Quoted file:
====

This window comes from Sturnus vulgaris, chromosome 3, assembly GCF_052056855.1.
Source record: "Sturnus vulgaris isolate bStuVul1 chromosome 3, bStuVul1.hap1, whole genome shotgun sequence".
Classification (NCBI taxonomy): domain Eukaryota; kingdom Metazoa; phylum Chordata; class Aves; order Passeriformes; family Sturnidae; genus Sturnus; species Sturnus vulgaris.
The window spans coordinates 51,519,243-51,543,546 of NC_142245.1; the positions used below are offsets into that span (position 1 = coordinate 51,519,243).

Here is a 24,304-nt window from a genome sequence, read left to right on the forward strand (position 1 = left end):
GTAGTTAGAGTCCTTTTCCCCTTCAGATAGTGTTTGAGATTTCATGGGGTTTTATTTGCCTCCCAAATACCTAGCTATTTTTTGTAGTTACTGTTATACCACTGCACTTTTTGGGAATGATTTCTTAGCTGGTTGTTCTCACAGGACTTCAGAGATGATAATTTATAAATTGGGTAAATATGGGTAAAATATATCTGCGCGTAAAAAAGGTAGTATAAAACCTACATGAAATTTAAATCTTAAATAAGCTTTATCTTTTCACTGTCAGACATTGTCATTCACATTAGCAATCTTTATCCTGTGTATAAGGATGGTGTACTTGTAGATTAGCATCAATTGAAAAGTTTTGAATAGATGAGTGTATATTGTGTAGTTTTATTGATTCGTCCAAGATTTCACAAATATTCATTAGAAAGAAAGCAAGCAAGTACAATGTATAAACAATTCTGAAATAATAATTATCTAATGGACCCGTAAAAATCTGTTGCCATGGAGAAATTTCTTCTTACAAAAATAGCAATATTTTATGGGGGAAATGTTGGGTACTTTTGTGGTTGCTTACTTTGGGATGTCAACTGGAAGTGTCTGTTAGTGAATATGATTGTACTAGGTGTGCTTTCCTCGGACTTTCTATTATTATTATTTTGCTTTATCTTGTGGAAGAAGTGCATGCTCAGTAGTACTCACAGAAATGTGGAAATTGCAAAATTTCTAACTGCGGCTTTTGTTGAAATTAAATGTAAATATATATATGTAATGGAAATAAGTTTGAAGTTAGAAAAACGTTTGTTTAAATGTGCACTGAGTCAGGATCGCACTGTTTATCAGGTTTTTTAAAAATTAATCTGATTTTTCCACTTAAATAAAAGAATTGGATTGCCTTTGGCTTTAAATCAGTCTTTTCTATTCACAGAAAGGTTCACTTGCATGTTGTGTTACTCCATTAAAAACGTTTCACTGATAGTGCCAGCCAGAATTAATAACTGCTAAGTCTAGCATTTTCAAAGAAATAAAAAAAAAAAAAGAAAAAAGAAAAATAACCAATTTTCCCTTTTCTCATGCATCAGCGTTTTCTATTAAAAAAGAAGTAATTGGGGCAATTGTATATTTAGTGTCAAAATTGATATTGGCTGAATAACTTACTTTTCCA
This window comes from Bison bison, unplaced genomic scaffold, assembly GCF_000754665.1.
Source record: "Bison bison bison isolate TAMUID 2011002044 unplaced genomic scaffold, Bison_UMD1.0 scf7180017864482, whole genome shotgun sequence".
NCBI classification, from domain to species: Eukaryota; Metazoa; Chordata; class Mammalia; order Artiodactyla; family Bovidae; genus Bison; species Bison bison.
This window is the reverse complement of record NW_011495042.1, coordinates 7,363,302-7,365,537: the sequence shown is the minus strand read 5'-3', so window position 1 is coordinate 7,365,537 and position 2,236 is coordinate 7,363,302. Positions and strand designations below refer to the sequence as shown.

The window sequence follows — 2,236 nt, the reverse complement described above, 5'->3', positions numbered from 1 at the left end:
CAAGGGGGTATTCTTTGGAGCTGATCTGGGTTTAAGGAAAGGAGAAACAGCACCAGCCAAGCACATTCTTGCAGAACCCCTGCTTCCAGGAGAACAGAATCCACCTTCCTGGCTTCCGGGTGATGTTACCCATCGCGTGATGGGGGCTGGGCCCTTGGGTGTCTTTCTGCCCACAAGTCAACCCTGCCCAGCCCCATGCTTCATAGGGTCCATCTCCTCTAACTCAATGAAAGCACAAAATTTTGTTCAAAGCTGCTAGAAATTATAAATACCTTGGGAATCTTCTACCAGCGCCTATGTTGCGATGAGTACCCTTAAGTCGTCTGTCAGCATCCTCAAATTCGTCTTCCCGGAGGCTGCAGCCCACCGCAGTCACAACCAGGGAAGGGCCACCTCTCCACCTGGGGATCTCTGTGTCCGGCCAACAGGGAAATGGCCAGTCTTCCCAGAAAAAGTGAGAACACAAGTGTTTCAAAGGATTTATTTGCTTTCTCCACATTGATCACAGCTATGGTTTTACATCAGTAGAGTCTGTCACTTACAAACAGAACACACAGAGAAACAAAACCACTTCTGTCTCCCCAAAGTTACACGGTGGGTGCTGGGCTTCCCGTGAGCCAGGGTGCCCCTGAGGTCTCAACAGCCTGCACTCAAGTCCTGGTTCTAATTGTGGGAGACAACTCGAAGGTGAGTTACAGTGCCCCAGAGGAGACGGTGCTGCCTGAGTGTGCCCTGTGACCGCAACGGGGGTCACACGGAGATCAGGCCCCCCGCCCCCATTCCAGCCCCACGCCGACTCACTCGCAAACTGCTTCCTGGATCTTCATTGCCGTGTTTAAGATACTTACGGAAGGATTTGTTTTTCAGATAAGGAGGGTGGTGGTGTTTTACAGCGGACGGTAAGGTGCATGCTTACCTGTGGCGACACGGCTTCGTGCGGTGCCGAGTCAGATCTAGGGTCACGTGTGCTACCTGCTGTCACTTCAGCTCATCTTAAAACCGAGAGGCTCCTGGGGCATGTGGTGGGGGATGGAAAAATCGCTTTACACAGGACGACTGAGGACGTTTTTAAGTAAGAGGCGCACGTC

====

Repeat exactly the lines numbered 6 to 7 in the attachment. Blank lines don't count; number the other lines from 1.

GTAGTTAGAGTCCTTTTCCCCTTCAGATAGTGTTTGAGATTTCATGGGGTTTTATTTGCCTCCCAAATACCTAGCTATTTTTTGTAGTTACTGTTATACCACTGCACTTTTTGGGAATGATTTCTTAGCTGGTTGTTCTCACAGGACTTCAGAGATGATAATTTATAAATTGGGTAAATATGGGTAAAATATATCTGCGCGTAAAAAAGGTAGTATAAAACCTACATGAAATTTAAATCTTAAATAAGCTTTATCTTTTCACTGTCAGACATTGTCATTCACATTAGCAATCTTTATCCTGTGTATAAGGATGGTGTACTTGTAGATTAGCATCAATTGAAAAGTTTTGAATAGATGAGTGTATATTGTGTAGTTTTATTGATTCGTCCAAGATTTCACAAATATTCATTAGAAAGAAAGCAAGCAAGTACAATGTATAAACAATTCTGAAATAATAATTATCTAATGGACCCGTAAAAATCTGTTGCCATGGAGAAATTTCTTCTTACAAAAATAGCAATATTTTATGGGGGAAATGTTGGGTACTTTTGTGGTTGCTTACTTTGGGATGTCAACTGGAAGTGTCTGTTAGTGAATATGATTGTACTAGGTGTGCTTTCCTCGGACTTTCTATTATTATTATTTTGCTTTATCTTGTGGAAGAAGTGCATGCTCAGTAGTACTCACAGAAATGTGGAAATTGCAAAATTTCTAACTGCGGCTTTTGTTGAAATTAAATGTAAATATATATATGTAATGGAAATAAGTTTGAAGTTAGAAAAACGTTTGTTTAAATGTGCACTGAGTCAGGATCGCACTGTTTATCAGGTTTTTTAAAAATTAATCTGATTTTTCCACTTAAATAAAAGAATTGGATTGCCTTTGGCTTTAAATCAGTCTTTTCTATTCACAGAAAGGTTCACTTGCATGTTGTGTTACTCCATTAAAAACGTTTCACTGATAGTGCCAGCCAGAATTAATAACTGCTAAGTCTAGCATTTTCAAAGAAATAAAAAAAAAAAAAGAAAAAAGAAAAATAACCAATTTTCCCTTTTCTCATGCATCAGCGTTTTCTATTAAAAAAGAAGTAATTGGGGCAATTGTATATTTAGTGTCAAAATTGATATTGGCTGAATAACTTACTTTTCCA
This window comes from Bison bison, unplaced genomic scaffold, assembly GCF_000754665.1.